This book covers:
- how to recognize whether you have low self-esteem by giving examples, but also pointing out unique identifiers
- what you can do to increase your self-esteem, with a list of many exercises and activities to pique your interest
- causes of low self-esteem and how to deal with them, accept them, or avoid them (whichever the case might be for you)
- a roadmap of how to accept yourself the way you are and also how to manage your life in a way that builds your sense of self-worth
- behavioral signs you may display in your relationships with other people, including, friendships, romantic relationships, and work relationships
Alright, now that I’ve given you a brief overview, let me talk about the more technical aspects of this book. The narrator has a strong, clear, yet soothing voice, and the choice of having a woman with a medium-toned voice narrate also provided a rather soothing listening experience that I very much appreciated. The delivery was smooth, and, despite the listening material, it was almost like listening to a story.
Now that that’s done, let’s get to the meat of this psychological sandwich. Despite this book being categorized as “self-help”, which I feel always gives off the social stigma that if you need help, something must be wrong with you, the author is very sure to comfort the reader by repeating often that building your self-worth is good for you and that you are doing yourself the best favor anyone could ever perform by learning to love yourself.
It is personal. You’re going to start thinking about all of those things you hide in the dark places in your mind: the nightmares you have from a fear of failure, physical or emotional trauma, tragedies, and just really sucky experiences. But don’t be afraid, Dr. Alison will be there to lead you through that darkness and to help you build (or rebuild) your sense of self, block by block.
One of the things I think benefited me the most was when she pointed out signs someone may exhibit who has lost their sense of self-worth. She does this by giving before/after examples, like, “Susan used to ride her bike 5 times a week, but after she lost her job, she stopped riding.” I used this example from my own life, as I felt that these words were really speaking to me (I haven’t ridden my bike in… a ridiculous amount of time, but I used to love riding.) I never thought of giving up activities I loved as a sign of a loss of self-worth and now, since listening to this, I feel more aware of my own behavior.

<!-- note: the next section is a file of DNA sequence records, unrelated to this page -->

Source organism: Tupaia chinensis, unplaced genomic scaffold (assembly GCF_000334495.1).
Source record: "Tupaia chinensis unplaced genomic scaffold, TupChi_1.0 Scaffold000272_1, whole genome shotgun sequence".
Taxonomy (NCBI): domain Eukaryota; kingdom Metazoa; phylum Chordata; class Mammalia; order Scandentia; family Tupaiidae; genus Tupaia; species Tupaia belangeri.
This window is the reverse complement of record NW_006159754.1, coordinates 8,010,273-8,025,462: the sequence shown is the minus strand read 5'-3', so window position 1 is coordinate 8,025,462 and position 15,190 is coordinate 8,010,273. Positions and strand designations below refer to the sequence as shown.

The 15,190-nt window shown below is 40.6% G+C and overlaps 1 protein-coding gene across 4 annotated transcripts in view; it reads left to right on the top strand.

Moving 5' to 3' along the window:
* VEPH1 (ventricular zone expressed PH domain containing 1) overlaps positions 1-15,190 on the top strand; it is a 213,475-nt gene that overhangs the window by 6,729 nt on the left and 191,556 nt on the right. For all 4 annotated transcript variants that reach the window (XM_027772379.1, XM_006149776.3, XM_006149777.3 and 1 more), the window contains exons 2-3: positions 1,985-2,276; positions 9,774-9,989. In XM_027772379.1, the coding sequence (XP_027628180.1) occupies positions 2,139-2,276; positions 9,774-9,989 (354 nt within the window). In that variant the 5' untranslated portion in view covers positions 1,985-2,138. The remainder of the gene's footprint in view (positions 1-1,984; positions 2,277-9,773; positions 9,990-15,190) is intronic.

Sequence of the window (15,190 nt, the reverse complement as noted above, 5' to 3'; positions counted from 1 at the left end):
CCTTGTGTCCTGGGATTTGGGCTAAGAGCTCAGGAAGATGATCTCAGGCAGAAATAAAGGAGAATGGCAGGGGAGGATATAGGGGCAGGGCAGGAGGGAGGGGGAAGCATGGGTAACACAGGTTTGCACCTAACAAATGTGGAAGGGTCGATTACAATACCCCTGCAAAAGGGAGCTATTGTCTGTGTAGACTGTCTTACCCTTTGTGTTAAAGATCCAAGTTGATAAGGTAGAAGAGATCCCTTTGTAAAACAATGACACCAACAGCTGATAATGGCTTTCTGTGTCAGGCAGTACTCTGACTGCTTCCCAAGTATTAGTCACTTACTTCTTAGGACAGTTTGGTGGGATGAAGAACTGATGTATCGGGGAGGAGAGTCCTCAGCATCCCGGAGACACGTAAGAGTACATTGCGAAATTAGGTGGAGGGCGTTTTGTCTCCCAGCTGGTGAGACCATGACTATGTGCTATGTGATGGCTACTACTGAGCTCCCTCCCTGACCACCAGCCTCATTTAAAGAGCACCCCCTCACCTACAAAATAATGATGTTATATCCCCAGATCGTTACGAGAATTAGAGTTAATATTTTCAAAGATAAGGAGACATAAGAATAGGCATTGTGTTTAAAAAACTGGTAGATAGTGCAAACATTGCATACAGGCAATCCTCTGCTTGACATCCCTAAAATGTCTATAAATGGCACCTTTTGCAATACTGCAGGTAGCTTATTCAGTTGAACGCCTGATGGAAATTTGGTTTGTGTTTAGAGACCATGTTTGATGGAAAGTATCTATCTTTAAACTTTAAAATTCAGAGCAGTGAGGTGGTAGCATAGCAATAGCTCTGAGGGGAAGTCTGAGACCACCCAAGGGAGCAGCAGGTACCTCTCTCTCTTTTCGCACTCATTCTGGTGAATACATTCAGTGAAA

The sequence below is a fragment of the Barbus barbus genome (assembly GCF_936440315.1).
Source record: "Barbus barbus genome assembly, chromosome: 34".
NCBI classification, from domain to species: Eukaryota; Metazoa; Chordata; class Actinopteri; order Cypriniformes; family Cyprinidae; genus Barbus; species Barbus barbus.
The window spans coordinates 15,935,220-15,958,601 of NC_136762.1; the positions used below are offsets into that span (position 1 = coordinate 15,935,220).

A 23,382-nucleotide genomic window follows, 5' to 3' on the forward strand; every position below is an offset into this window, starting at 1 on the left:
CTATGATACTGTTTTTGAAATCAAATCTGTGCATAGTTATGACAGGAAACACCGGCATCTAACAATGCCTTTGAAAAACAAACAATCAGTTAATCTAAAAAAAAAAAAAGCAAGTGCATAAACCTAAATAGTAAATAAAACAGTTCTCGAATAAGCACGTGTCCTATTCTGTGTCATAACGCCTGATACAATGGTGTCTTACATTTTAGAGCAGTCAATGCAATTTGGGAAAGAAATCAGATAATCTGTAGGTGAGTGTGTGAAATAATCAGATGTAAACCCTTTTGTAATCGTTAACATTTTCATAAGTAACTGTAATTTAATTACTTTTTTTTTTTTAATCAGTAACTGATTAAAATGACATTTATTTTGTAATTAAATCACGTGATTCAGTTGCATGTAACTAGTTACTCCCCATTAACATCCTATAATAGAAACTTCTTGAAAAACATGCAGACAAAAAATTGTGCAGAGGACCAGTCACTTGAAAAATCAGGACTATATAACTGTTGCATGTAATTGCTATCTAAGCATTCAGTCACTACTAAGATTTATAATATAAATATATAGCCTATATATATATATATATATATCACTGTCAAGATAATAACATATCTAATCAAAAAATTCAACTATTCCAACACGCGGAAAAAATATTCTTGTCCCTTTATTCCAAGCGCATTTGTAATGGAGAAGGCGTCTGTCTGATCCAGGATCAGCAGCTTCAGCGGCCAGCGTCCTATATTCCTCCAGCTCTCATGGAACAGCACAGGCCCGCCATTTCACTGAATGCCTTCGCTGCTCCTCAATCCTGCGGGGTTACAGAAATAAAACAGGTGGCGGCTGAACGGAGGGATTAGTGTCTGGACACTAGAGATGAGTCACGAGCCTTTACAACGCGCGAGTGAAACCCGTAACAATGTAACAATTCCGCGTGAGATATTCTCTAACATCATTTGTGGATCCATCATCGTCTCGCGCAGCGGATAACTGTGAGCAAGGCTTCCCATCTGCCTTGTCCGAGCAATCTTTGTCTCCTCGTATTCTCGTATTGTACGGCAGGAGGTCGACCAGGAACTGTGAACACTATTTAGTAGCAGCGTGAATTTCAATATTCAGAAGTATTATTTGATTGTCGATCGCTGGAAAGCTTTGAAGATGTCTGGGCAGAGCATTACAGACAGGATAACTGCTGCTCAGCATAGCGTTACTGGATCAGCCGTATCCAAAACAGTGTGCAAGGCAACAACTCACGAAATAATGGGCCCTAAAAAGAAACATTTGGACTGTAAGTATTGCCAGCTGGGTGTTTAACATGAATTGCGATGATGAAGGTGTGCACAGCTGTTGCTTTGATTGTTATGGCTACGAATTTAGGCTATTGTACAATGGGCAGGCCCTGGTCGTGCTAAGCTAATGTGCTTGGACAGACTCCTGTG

Let me not forget to mention self-love. Though many examples of self-love are given, Alison also tells her listeners that in order for an activity to be considered self-love, you actually have to love it. One of the most amusing examples she gave was, “If you don’t like long baths, don’t take long baths.” I actually laughed then, because I’m more of a five-minute shower sort of person, the idea of sitting in a tub for a long period of time and being inactive kind of makes me itch, which brings me to another point.
You have to make time to take care of yourself. You have to make time to take care of yourself. YOU HAVE TO MAKE TIME TO TAKE CARE OF YOURSELF.
You are worthy of spending time doing something that makes you feel good, that serves no other purpose than to entertain, relax, or de-stress. Practicing this kind of self-love means you are dedicating time and effort to worship the amazing person that you are.
Good luck on your personal journeys everyone! Remember, you are worthy of love. <3 <3
Join me on more talks about self-love on Bamboo Cocoon and health.